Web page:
Reclaiming Her Identity

“By middle school, I was ashamed of speaking my native tongue. I studied English meticulously, careful to get rid of my accent. I wanted a new name, one my teachers could pronounce; as if a white name could conceal my yellow skin. I didn’t even want to identify as an Asian, forget an Asian American.”

During her second summer experience with an international program in China called Where There Be Dragons last year, Summer Search Boston student Phuong Nhat Nguyen wrote a poignant and honest blog post reflecting on the internal struggles she’s faced regarding her cultural identity as an Asian American, which she titled “Yellow (Not the Coldplay Song).”

Phuong-w-local-familySummer Search Boston high school senior Phuong Nhat Nguyen (left) with a local Tibetan family.

Phuong’s powerful blog post beautifully explores how during her life, as a child of immigrants, she always felt pressure to assimilate into American culture, and how by the end of her experience in China, she was able to find self-acceptance and embrace her Vietnamese heritage.

“Yellow has become the color of the flowers in my tea, the sun that shines on the hills of Lang Mu Si. One local said to me on my first day in Xīníng, ‘you cannot be an American.’ She is right. I am an Asian American.”

Read Phuong’s full post on the Where There Be Dragons blog.

We caught up with Phuong, who is now a senior at Malden High School, before the holiday break to ask her a few more questions about her very real and personal story. Here are her responses, in her own words.

Phuong-locals-tentPhuong (second from the left).

Q: What inspired you to start writing?

I had always found joy in writing. Learning English was difficult, but I remember English was always my favorite subject. I had an accent when I was younger, so writing allowed me to communicate my thoughts and feelings without the smirks and sneers that were evoked when people heard me talk.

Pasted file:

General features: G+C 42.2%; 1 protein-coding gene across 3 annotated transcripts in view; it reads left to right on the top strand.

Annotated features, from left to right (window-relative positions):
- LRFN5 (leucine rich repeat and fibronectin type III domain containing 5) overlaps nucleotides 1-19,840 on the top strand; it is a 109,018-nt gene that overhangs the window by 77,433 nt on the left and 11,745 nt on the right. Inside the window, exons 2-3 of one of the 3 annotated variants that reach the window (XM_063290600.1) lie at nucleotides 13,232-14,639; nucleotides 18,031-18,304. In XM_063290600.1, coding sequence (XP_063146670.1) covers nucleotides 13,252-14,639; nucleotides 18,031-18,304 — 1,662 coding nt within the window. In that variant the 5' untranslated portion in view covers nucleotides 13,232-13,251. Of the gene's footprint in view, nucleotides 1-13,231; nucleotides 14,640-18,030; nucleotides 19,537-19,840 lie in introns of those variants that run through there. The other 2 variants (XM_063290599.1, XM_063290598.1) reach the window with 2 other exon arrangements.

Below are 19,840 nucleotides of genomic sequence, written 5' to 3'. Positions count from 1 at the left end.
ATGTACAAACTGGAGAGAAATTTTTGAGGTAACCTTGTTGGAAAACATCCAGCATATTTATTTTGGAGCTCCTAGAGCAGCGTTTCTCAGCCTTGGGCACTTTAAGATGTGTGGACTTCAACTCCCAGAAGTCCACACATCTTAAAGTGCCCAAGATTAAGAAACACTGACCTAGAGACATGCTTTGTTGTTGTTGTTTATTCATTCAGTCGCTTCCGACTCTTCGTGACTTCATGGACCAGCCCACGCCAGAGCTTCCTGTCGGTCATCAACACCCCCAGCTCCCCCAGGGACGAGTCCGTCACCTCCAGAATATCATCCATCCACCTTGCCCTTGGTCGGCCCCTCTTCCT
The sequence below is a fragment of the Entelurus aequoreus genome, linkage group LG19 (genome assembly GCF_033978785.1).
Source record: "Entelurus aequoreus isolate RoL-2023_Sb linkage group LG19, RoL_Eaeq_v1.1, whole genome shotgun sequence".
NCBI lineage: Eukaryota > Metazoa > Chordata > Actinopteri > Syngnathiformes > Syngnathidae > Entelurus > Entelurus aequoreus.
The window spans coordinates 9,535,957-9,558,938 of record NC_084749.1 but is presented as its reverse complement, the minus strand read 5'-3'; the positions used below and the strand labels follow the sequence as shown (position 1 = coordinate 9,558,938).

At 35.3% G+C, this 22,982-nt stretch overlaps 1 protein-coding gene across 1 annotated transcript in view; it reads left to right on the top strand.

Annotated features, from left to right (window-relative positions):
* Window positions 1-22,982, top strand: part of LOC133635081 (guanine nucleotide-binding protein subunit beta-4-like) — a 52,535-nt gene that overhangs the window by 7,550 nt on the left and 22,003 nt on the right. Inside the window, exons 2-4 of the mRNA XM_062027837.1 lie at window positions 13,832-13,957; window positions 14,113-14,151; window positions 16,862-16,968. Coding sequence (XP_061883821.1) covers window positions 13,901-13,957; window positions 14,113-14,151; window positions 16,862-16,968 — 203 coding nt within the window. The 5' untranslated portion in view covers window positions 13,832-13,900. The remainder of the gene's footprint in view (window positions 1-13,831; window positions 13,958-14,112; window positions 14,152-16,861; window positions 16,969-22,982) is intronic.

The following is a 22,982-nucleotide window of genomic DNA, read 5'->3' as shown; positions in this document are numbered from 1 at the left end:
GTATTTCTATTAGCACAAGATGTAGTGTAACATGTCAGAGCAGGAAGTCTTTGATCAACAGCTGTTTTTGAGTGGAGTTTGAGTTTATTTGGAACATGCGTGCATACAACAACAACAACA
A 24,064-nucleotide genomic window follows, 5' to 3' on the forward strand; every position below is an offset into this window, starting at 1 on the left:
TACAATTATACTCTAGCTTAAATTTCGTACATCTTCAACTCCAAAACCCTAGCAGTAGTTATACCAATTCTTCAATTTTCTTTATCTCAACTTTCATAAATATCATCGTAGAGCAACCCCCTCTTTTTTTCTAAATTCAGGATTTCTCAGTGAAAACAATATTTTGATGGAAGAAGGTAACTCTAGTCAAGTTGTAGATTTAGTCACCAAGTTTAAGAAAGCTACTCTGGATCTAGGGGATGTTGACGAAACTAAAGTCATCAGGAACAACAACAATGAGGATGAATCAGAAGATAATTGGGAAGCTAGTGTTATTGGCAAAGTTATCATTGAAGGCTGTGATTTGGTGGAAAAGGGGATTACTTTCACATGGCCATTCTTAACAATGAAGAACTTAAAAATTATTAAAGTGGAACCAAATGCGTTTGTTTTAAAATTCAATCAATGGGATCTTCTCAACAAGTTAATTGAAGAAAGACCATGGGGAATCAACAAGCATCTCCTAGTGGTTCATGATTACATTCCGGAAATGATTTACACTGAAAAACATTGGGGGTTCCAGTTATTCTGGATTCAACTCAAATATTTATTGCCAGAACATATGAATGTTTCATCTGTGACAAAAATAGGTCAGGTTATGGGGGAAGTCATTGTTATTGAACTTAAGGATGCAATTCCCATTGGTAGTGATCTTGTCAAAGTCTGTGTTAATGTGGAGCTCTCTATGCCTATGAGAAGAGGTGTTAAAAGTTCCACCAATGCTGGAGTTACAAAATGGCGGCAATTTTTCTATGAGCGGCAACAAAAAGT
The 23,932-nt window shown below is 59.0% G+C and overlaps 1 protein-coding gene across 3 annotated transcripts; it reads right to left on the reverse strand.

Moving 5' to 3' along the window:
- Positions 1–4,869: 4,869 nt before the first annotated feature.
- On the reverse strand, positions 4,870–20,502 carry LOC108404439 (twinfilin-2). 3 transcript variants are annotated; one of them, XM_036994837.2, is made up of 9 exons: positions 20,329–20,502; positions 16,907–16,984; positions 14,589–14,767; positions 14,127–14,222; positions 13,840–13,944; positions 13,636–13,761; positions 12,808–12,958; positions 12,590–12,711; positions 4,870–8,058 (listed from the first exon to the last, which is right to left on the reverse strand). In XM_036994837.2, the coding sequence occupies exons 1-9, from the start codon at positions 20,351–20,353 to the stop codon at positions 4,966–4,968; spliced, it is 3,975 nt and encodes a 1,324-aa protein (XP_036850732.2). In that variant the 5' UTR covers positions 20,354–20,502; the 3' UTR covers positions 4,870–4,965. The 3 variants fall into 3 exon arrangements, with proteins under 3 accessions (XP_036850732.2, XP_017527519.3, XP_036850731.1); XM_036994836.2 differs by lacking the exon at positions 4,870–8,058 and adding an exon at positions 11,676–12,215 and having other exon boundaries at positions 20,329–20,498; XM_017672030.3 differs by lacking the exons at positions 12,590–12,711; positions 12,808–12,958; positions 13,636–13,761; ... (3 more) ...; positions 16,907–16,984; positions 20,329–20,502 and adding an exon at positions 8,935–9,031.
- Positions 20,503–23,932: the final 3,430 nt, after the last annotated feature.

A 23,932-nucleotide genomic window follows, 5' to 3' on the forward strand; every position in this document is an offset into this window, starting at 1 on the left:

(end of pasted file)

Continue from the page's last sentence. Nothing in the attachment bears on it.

Q: What about your summer trip inspired you to write your blog post?

Phuong-and-groupPhuong (fourth from left) and her group with Where There Be Dragons.

We were traveling in a group full of individuals that lead very different lives from me. Most came from boarding schools, a couple of them were on partial scholarships. They had summer houses in different countries, Donald Trump was a family friend of another’s, and they were all white.

As the only one of Asian descent in the group, I was always treated with less awe and more familiarity [by the locals]. Vendors would approach me first, I would get lower prices in the market, and my pronunciation was apparently more bearable.

I hated it. I wanted to be treated like the rest of the group, I wanted to be stared at with admiration. I wanted them to ask me where I was from so I could say “America.”

And when I said the word I had been dying to boast about, when I said, “Měiguó,” they laughed. They said I was not American.

And I knew it was true. Or half true. I had been trying for so many years to hide the “Asian” in “Asian-American.” I had never accepted myself or my culture, but here were people who did that for me. I was so relieved to be accepted for me, for my Vietnamese name, for my ability to speak Vietnamese and Chinese, for my love for fish sauce, for my flat nose and black hair.

Phuong-and-group-laughingPhuong with a few of her fellow Where There Be Dragons travelers.

Q: How has your time with your Summer Search mentor helped you navigate your cultural identity?